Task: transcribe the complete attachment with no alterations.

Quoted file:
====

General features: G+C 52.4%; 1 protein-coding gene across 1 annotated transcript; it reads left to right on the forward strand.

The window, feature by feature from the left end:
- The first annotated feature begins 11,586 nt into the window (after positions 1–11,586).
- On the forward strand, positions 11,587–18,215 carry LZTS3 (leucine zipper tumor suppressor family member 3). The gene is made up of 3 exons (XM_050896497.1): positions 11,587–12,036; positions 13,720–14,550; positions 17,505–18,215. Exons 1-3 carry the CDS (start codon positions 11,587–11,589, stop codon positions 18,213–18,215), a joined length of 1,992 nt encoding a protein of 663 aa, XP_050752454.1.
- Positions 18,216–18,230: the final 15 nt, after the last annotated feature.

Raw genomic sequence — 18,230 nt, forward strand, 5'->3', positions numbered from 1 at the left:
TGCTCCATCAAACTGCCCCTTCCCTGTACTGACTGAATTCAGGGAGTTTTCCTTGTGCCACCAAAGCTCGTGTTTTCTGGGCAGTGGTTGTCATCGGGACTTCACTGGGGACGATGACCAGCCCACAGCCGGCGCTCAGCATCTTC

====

General features: G+C 52.4%; 1 protein-coding gene across 1 annotated transcript; it reads left to right on the forward strand.

The window, feature by feature from the left end:
- The first annotated feature begins 11,586 nt into the window (after positions 1–11,586).
- On the forward strand, positions 11,587–18,215 carry LZTS3 (leucine zipper tumor suppressor family member 3). The gene is made up of 3 exons (XM_050896497.1): positions 11,587–12,036; positions 13,720–14,550; positions 17,505–18,215. Exons 1-3 carry the CDS (start codon positions 11,587–11,589, stop codon positions 18,213–18,215), a joined length of 1,992 nt encoding a protein of 663 aa, XP_050752454.1.
- Positions 18,216–18,230: the final 15 nt, after the last annotated feature.

Raw genomic sequence — 18,230 nt, forward strand, 5'->3', positions numbered from 1 at the left:
TGCTCCATCAAACTGCCCCTTCCCTGTACTGACTGAATTCAGGGAGTTTTCCTTGTGCCACCAAAGCTCGTGTTTTCTGGGCAGTGGTTGTCATCGGGACTTCACTGGGGACGATGACCAGCCCACAGCCGGCGCTCAGCATCTTC